Mazda hints at new Mazda3, Mazda6 in Tokyo

Both concepts show off latest Skyactiv engine and new design language

Published: November 6, 2017, 4:30 PM
Updated: November 21, 2021, 3:06 PM

Mazda Kai Concept

Mazda’s success started down the fast road with the introduction of the Mazda3 compact sedan and hatchback, and the Mazda6 midsized sedan, and now the company looks set to revamp its two big nameplates, unveiling the Kai and Vision Coupe concepts at the recent Tokyo Motor Show.

Mazda says the Kai Concept compact hatchback heralds a new generation of Mazda cars, with a new generation of Skyactiv engine and architecture, and a “more mature expression” of the Kodo design language.

The performance and ride are promised to be ramped up, and noise levels and body vibrations are toned reportedly toned down. The latest Skyactiv-X engine promises the best of gasoline and diesel engine (high rpm hp, low-end torque), though it seems strange to have the company reaffirm its commitment to the internal combustion engine at roughly the same timeframe (2020) as others are committing to electrification, though to be fair, Mazda labels its long-term vision “Sustainable Zoom-Zoom 2030.”

Although the chiselled muscular look is bound to change by the time a production vehicle is due for introduction, look for the Kai Concept to become the next generation Mazda3, which is due for market probably as early as 2019.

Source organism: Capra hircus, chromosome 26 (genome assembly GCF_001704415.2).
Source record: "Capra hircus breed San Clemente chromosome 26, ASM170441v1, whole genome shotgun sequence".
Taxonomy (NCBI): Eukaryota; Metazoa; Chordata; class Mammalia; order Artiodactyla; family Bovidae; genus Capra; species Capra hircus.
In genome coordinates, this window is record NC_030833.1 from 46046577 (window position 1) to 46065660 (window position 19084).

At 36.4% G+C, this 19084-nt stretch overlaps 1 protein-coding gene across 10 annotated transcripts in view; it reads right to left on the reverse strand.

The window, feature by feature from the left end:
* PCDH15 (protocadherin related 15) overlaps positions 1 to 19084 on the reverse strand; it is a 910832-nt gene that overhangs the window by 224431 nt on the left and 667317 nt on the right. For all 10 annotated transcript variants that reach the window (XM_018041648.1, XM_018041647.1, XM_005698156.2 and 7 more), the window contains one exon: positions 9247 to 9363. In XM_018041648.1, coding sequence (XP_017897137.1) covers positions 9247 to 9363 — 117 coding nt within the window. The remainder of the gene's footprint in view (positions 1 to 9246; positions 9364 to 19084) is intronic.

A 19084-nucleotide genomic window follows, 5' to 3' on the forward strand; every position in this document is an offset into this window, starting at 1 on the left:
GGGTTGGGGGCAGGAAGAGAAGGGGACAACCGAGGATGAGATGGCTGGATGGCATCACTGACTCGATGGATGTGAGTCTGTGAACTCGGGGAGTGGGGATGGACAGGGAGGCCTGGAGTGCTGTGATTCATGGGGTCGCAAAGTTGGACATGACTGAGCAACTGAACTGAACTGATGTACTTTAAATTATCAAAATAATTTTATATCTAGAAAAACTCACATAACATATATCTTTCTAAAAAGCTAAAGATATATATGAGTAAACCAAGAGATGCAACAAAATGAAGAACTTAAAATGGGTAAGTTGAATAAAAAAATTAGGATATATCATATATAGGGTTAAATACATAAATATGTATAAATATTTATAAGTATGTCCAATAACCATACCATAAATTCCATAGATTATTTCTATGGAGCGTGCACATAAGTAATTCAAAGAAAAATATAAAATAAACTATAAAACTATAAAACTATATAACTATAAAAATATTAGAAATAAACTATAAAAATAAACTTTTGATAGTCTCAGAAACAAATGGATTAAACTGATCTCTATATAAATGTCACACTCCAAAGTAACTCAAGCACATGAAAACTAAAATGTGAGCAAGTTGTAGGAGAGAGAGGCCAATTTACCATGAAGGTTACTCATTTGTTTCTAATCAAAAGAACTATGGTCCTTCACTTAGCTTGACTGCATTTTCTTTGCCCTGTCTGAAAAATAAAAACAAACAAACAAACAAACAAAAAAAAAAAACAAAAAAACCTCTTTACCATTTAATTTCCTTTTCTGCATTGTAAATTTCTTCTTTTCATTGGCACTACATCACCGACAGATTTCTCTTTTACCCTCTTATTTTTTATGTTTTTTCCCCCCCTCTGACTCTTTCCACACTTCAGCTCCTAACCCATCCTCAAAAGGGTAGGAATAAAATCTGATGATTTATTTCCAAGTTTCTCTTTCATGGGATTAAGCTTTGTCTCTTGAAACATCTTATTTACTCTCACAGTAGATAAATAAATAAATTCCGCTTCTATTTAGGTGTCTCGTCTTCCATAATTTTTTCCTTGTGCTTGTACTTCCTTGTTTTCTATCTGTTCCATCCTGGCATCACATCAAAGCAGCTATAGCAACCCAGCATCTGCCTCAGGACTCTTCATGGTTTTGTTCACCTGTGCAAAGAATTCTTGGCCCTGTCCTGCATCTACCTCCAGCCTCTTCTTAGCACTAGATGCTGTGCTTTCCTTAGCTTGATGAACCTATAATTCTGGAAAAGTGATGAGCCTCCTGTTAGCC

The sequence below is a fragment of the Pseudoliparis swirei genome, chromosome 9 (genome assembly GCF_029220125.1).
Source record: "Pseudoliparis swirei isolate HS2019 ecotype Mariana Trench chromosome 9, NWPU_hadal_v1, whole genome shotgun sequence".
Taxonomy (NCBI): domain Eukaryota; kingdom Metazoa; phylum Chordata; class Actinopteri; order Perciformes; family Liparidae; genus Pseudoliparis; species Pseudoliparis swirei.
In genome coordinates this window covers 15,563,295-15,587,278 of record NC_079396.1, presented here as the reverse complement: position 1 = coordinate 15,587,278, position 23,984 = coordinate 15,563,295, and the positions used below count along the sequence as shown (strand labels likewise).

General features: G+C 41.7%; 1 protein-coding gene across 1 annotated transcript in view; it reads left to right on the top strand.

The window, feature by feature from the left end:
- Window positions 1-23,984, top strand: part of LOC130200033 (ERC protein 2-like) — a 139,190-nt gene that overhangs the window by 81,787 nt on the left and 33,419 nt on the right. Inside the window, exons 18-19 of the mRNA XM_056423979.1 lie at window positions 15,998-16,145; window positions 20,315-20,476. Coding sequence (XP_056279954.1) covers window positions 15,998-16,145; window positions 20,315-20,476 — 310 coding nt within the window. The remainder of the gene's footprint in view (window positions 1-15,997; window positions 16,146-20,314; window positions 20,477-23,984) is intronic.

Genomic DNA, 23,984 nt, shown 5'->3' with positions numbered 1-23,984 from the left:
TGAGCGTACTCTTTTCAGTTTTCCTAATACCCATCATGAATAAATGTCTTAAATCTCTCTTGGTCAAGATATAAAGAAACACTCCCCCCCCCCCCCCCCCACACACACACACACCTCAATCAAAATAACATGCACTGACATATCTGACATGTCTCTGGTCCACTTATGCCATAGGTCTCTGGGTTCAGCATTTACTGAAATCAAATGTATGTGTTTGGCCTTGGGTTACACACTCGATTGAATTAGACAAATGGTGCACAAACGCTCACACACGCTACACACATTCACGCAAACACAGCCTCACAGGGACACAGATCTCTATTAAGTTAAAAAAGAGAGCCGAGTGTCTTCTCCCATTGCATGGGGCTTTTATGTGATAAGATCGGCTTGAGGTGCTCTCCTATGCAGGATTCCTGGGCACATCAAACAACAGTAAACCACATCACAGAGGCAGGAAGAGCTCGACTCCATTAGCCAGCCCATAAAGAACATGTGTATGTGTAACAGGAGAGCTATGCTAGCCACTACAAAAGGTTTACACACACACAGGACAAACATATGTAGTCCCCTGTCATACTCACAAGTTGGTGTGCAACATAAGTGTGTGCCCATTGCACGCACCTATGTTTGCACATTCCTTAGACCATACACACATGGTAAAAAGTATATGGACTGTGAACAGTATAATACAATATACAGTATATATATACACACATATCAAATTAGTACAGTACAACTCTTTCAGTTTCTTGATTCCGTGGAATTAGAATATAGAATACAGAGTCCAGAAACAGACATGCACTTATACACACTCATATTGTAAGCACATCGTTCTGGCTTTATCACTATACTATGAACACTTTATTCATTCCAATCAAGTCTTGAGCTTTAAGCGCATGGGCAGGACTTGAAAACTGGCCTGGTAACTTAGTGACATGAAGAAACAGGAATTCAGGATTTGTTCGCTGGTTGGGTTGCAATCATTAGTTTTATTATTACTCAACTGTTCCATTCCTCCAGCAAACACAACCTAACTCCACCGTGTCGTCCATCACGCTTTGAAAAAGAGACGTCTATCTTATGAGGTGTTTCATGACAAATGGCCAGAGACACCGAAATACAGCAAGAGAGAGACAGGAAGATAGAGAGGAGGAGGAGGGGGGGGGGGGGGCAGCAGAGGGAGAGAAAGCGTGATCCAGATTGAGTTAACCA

The Vision Coupe (4-door coupe) will likely become the new Mazda6, unless Mazda decides to introduce another sedan model at the upper end (Mazda remains the only Japanese manufacturer without a premium offering). A new Mazda6 might come along as early as next year, though North America likely won’t see it until 2019.

Like the Kai, the Vision Coupe uses the evolution of the Kodo design language, which seems to have been pressed from a single hunk of metal. The latest curves impart a sense of movement from its chiselled panels that at a glance look like your typical front-end ducts and vents, but there’s actually nothing there. It’s safe to assume a production model will need to cut out those contoured bumpers to provide air to brakes and engine, so this may be an exercise to show how a car-body takes shape before engineers get at it.

We might get a bit more information on these concepts in Los Angeles at the end of November, and will probably see closer-to-production versions at the Detroit show in the new year.